S. Korea pledges to spend W30tr for 5G ecosystem by 2022

By Yeo Jun-suk

President Moon Jae-in announces ambitious 5G initiative as the country celebrates the network’s commercial rollout to the general public

  • Published : Apr 8, 2019 - 18:09
  • Updated : Apr 8, 2019 - 18:10

The South Korean government pledged Monday to invest more than 30 trillion won ($26 billion) to establish a full-fledged 5G environment by 2022, as the country beat its competitor by a hair to begin commercial services of the hyperspeed network last week.

During an event to mark the achievement at the Olympic Park in Seoul, President Moon Jae-in introduced the country’s comprehensive 5G-based initiative. In collaboration with private companies, he pledged to build a nationwide 5G network by 2022, with a plan to promote 5G-based industries extensively.

Describing 5G technology as a new growth engine, the president vowed to create $73 billion worth of exports and 600,000 jobs by 2026. To achieve the goal, the government pledged to promote industries such as autonomous driving and digital medical care. 

“5G is like a telecom highway without traffic,” said Moon, describing 5G as a hyperspeed, low-latency network with the capability of delivering information 20 times faster than the previous 4G Long Term Evolution with latency up to one-tenth of the 4G system.

“The more the cars are on the roads, the more the need for wider roads. The same is true for telecom networks connecting items and exchanging data with each other. We need wider, faster roads than before.” 

President Moon Jae-in (far right) shakes hands with Korean mobile carriers’ chiefs during an event in Seoul on Monday to celebrate the country’s commercialization of 5G service last week. From left are SKT’s chief Park Jung-ho, LG Uplus’ Ha Hyun-hwoi and KT chief Hwang Chang-gyu. Yonhap

Korea’s capability to deliver 5G networks is reportedly restricted to populous Seoul and other metropolitan cities, though the government claims the country rolled out the world’s first 5G commercial services.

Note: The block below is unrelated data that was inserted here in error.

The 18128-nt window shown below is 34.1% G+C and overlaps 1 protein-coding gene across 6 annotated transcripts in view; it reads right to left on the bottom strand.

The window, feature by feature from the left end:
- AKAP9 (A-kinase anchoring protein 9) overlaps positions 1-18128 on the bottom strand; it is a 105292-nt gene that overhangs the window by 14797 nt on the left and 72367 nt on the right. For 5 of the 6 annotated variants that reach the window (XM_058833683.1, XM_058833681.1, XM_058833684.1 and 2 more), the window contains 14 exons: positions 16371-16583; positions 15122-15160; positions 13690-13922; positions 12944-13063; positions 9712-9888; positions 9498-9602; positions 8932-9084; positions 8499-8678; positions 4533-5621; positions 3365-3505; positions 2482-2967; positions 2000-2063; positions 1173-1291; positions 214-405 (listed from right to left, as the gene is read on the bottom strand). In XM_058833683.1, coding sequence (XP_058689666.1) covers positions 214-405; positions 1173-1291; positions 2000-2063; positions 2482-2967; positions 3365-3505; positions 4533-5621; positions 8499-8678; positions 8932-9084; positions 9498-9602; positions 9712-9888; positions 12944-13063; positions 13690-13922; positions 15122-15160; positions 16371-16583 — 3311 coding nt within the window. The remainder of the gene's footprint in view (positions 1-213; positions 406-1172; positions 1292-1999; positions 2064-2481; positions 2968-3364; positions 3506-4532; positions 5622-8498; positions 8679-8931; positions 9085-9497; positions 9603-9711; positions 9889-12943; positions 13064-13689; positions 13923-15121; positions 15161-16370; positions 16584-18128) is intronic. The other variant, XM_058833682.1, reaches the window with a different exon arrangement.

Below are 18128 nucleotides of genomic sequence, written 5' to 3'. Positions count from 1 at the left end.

SK Telecom, KT and LG Uplus had beaten Verizon “by two hours” in offering 5G commercial services on April 4, moving up the original schedule a day earlier. Verizon later dismissed the move as a public relations stunt, as the Korean companies modified the subscription term for a few selected celebrities.

Despite the ongoing dispute over the “world’s first” title, Moon stressed the importance of seizing the initiative in using the network. According to the president, the global 5G industry will become a 1,161 trillion won market by 2026, about twice as large as that of semiconductors.

“We are just only one step ahead of completion. Now we should aim for the world’s best title,” said Moon. “We are going to establish the world’s best 5G ecosystem and secure 15 percent share of the world’s market by 2026.”

To encourage prompt construction of nationwide 5G networks, the government vowed to lower taxes for network construction by up to 3 percent. According to government estimates, mobile carriers have spent at least $2.6 billion this year alone on 5G technology.

Describing 5G as infrastructure crucial to the country’s “innovative growth” economic initiative, the government said 5G technology would accelerate a digital revolution unfathomable in the past.

Given concerns over the lack of 5G content, the president chose five key service sectors based on the hyperspeed network: wireless standards, including immersive content, smart factories, autonomous driving, smart cities and digital health care.

Regarding autonomous driving, the government said it will operate self-driving shuttles by 2020 in major cities, such as Daegu and Pangyo. Five years later, about 1000 5G-powered buses will be available in provincial municipalities.

As for the digital health care system, 5G-based emergency medical treatment services will be developed by 2021, according to the government. Some 20 percent of emergency medical centers will be able to use the system by 2025.